The use of prosody as a diagnostic for syntactic structure: The case of verb-initial order
Lauren Clemens
December 2019
 

A major challenge in developing prosodic arguments to support or refute syntactic analyses is to discern when prosody transparently reflects syntax, verses when the correspondence between syntax and prosody is obscured by phonological, architectural, or mapping constraints. In this paper, I use data from Ch'ol (Mayan) and Niuean (Polynesian) to assess the efficacy of acoustic cues to prosodic constituency as a diagnostic for syntactic structure in the realm of verb-initial (V1) languages. I demonstrate how arguments based on prosodic constituency can successfully reduce the hypothesis space available to syntactic analysis. Nonetheless, the insight gained from prosodic constituency can fall short of distinguishing between syntactic accounts, because syntax-prosody non-isomorphisms do arise. This problem can be addressed by using a variety of methodologies in search of converging evidence, e.g. using syntactic and prosodic argumentation in tandem and by collecting and analyzing more prosodic data in order to better understand the prosodic systems of individual languages.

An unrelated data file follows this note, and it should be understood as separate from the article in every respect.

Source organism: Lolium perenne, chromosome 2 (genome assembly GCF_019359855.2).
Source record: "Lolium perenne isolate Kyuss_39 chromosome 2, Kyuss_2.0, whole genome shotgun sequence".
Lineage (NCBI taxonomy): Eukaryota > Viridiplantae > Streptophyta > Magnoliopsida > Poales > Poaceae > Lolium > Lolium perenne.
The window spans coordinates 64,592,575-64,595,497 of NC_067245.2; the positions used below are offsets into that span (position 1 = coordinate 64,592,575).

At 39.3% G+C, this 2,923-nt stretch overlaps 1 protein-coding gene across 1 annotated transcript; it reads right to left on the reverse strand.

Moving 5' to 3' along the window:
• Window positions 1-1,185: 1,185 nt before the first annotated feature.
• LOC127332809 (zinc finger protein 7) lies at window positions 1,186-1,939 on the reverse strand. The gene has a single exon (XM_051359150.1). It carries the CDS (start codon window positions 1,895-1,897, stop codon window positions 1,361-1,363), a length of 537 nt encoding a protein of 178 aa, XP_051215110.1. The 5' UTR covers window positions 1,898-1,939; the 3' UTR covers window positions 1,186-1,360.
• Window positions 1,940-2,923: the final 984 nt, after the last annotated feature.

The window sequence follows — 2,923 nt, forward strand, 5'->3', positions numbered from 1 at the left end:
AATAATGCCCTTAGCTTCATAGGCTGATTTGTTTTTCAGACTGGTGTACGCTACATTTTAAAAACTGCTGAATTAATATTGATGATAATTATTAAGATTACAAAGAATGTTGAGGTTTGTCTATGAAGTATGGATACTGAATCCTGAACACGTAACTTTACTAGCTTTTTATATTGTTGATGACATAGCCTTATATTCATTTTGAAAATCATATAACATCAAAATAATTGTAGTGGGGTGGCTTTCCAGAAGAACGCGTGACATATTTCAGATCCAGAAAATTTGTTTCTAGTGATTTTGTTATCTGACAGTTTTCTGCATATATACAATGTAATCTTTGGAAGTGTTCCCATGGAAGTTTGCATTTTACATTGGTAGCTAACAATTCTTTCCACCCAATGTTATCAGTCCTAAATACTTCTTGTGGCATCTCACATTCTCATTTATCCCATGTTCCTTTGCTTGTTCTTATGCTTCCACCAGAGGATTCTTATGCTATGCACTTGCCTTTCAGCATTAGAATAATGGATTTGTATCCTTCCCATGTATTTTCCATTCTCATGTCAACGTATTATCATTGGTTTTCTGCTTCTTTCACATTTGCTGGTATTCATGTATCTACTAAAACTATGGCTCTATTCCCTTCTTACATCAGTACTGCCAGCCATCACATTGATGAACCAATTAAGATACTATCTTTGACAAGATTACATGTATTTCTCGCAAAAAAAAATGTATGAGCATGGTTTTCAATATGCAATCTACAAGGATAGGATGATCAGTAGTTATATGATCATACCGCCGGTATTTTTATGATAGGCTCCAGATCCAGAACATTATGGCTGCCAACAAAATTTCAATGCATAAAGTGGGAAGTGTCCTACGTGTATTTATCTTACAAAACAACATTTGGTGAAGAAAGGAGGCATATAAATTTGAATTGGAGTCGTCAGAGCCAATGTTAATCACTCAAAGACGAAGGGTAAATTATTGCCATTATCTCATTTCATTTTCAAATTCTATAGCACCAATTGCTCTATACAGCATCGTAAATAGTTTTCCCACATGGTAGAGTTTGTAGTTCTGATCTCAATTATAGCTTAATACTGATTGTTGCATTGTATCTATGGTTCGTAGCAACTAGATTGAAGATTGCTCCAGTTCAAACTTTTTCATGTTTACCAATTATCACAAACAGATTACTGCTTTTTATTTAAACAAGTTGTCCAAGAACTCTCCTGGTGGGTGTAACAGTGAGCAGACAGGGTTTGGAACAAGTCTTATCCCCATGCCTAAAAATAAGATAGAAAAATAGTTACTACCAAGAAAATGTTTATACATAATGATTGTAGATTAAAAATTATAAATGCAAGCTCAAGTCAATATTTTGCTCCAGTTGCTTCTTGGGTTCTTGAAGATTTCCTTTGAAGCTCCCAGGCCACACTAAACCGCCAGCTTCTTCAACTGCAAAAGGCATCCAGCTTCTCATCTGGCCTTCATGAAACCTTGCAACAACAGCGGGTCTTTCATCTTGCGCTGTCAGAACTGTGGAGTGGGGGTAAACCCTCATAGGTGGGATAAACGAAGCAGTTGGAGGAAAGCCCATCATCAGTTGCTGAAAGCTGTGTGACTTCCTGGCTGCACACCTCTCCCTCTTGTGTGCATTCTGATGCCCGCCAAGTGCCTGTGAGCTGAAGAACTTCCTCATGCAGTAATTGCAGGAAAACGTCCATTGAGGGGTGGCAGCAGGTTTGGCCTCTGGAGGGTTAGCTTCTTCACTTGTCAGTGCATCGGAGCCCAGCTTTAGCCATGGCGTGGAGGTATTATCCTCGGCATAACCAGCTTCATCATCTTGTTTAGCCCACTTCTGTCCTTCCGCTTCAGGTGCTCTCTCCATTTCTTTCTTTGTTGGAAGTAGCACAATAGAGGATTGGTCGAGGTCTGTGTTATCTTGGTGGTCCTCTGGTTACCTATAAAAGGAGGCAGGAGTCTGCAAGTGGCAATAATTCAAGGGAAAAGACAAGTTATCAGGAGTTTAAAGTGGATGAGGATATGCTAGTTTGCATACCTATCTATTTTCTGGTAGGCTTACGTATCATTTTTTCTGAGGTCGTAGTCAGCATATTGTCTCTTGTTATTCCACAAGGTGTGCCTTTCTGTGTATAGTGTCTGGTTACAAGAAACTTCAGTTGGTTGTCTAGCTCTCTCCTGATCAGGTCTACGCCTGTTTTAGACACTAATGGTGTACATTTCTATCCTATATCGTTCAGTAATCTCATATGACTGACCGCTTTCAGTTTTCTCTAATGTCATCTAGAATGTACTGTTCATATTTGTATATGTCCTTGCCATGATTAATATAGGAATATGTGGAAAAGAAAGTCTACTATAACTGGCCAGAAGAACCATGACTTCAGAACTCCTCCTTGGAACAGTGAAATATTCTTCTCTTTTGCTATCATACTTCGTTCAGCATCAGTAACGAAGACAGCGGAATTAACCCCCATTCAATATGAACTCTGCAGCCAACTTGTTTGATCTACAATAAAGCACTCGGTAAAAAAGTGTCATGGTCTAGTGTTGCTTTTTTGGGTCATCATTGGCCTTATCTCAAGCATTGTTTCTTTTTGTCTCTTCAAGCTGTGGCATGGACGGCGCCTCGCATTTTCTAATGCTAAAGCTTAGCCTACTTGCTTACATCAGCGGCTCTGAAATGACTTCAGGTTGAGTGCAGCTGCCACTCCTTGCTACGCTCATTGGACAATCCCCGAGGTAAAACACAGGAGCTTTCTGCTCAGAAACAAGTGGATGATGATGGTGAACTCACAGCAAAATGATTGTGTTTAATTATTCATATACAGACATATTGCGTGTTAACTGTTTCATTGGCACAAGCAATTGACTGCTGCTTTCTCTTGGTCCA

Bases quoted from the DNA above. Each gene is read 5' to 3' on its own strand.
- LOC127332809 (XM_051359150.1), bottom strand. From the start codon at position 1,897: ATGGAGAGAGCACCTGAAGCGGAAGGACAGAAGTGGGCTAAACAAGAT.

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Reference: lingbuzz/004916
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keywords: syntax, prosody, v1 languages
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